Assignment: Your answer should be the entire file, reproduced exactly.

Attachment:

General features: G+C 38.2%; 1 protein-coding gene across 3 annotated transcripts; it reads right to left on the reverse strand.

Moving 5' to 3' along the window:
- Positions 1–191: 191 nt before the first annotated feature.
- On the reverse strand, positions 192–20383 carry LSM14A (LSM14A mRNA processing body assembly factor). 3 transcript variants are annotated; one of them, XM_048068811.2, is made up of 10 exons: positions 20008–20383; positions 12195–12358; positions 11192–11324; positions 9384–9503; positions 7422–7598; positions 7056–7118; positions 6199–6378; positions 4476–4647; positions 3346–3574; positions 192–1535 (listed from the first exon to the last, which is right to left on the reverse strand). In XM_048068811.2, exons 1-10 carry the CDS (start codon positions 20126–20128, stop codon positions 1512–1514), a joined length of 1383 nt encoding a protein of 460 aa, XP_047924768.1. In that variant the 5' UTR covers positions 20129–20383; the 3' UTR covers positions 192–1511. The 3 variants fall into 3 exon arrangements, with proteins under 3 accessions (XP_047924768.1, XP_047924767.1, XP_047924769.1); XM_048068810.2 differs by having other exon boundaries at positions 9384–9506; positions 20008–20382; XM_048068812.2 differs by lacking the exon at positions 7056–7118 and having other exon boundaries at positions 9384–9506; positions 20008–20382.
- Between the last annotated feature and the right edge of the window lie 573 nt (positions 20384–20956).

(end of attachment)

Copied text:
General features: G+C 38.2%; 1 protein-coding gene across 3 annotated transcripts; it reads right to left on the reverse strand.

Moving 5' to 3' along the window:
- Positions 1–191: 191 nt before the first annotated feature.
- On the reverse strand, positions 192–20383 carry LSM14A (LSM14A mRNA processing body assembly factor). 3 transcript variants are annotated; one of them, XM_048068811.2, is made up of 10 exons: positions 20008–20383; positions 12195–12358; positions 11192–11324; positions 9384–9503; positions 7422–7598; positions 7056–7118; positions 6199–6378; positions 4476–4647; positions 3346–3574; positions 192–1535 (listed from the first exon to the last, which is right to left on the reverse strand). In XM_048068811.2, exons 1-10 carry the CDS (start codon positions 20126–20128, stop codon positions 1512–1514), a joined length of 1383 nt encoding a protein of 460 aa, XP_047924768.1. In that variant the 5' UTR covers positions 20129–20383; the 3' UTR covers positions 192–1511. The 3 variants fall into 3 exon arrangements, with proteins under 3 accessions (XP_047924768.1, XP_047924767.1, XP_047924769.1); XM_048068810.2 differs by having other exon boundaries at positions 9384–9506; positions 20008–20382; XM_048068812.2 differs by lacking the exon at positions 7056–7118 and having other exon boundaries at positions 9384–9506; positions 20008–20382.
- Between the last annotated feature and the right edge of the window lie 573 nt (positions 20384–20956).